Davos 2016: Ellen MacArthur Foundation released the report

  Friday 29 January 2016

Davos 2016: Ellen MacArthur Foundation released the report "The new plastics economy"

Rethinking the systems of production, consumption and disposal, by applying the principles of circular economy: this is the solution outlined in the report "The new plastics economy" in order to start the transition towards a more sustainable management of plastic. The report was produced by Ellen MacArthur Foundation with the contributions of more than 180 stakeholders, including Novamont, and launched at the annual meeting of the World Economic Forum held in Davos from 20 to 23 January 2016. 

The Ellen MacArthur Foundation was established in 2010 with the aim of accelerating the transition to the circular economy through economic analysis, the development of "circular" business initiatives and education. The recent report offers a forward-looking vision of the "Plastics Economy", where plastics never become waste, rather they re-enter again in the economy. Its ambition is to:

  • create an effective after-use plastics economy, through increasing the rate of recycling and the adoption of reusable packaging. For targeted applications, such as garbage bags for organic waste and food packaging for events and canteens, the report underlines the competitive advantage of compostable plastic packaging that can help return nutrients of the packaged content (e.g. food) to the soil.  The report highlights several initiatives that have demonstrated the added value of compostable plastics, such as the successful use of MATER-BI compostable bags in the city of Milan in order to improve the quality and the quantity of biowaste collected.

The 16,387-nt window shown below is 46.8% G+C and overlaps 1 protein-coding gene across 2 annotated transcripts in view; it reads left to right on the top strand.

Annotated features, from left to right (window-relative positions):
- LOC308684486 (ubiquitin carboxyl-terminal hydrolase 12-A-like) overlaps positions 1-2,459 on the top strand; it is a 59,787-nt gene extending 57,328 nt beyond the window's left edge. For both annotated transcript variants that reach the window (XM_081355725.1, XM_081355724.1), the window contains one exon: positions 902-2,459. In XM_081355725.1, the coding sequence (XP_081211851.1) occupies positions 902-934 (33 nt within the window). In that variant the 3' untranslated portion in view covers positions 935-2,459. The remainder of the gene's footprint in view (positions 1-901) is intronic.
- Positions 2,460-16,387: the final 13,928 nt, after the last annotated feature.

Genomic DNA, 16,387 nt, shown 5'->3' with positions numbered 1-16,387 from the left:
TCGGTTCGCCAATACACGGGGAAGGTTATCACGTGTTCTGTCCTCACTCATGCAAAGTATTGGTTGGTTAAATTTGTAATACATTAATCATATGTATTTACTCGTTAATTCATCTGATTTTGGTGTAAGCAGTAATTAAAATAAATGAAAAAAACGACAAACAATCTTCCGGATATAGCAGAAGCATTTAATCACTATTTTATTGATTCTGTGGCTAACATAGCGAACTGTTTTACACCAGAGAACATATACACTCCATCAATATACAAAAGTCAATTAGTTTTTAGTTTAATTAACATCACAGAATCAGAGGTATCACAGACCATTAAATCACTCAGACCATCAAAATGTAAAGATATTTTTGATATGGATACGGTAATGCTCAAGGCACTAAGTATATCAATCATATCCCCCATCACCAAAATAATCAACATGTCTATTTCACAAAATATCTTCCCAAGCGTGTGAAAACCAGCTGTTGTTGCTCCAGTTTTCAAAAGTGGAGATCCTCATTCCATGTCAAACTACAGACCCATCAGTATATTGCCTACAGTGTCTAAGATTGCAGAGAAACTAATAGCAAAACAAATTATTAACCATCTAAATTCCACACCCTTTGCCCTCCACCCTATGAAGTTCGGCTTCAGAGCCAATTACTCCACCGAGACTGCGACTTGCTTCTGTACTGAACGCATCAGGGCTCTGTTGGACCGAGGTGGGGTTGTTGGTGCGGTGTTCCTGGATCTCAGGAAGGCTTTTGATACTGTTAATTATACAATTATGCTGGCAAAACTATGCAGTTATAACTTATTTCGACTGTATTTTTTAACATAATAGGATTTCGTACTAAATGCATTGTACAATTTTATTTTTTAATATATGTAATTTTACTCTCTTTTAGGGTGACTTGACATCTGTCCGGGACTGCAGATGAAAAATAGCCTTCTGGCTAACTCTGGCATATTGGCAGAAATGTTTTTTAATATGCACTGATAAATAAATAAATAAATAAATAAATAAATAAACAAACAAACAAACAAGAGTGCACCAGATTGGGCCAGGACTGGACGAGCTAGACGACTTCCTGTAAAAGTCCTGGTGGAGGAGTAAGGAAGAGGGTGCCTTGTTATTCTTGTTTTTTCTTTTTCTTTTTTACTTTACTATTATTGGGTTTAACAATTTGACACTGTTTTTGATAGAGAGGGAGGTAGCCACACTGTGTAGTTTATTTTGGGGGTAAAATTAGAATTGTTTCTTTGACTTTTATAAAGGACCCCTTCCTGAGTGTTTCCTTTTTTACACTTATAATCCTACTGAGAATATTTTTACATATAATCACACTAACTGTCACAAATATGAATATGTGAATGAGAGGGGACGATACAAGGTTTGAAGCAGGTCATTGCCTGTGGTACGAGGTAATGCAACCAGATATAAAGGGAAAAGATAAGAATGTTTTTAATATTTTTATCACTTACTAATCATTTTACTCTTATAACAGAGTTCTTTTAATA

• drastically reduce the leakage of plastics into natural systems and other negative externalities, improving after-use collection and infrastructure and steering innovation investment towards creating materials and formats that reduce the negative environmental impact of plastic packaging leakage. The report mentions the release by the European Commission Joint Research Center of the Environmental Technology Verification (ETV)  for aerobic biodegradation of two grades of MATER-BI Third Generation under marine conditions.
  • decouple plastics from fossil feedstocks, through, for example, the development of materials from renewable sources.
Achieving such systemic change will require major collaboration efforts between all stakeholders across the plastics value chain. The report proposes the creation of an independent coordinating vehicle to set direction, establish common standards and systems, overcome fragmentation, and foster innovation opportunities at scale. 

For more information download the report on the website www.ellenmacarthurfoundation.org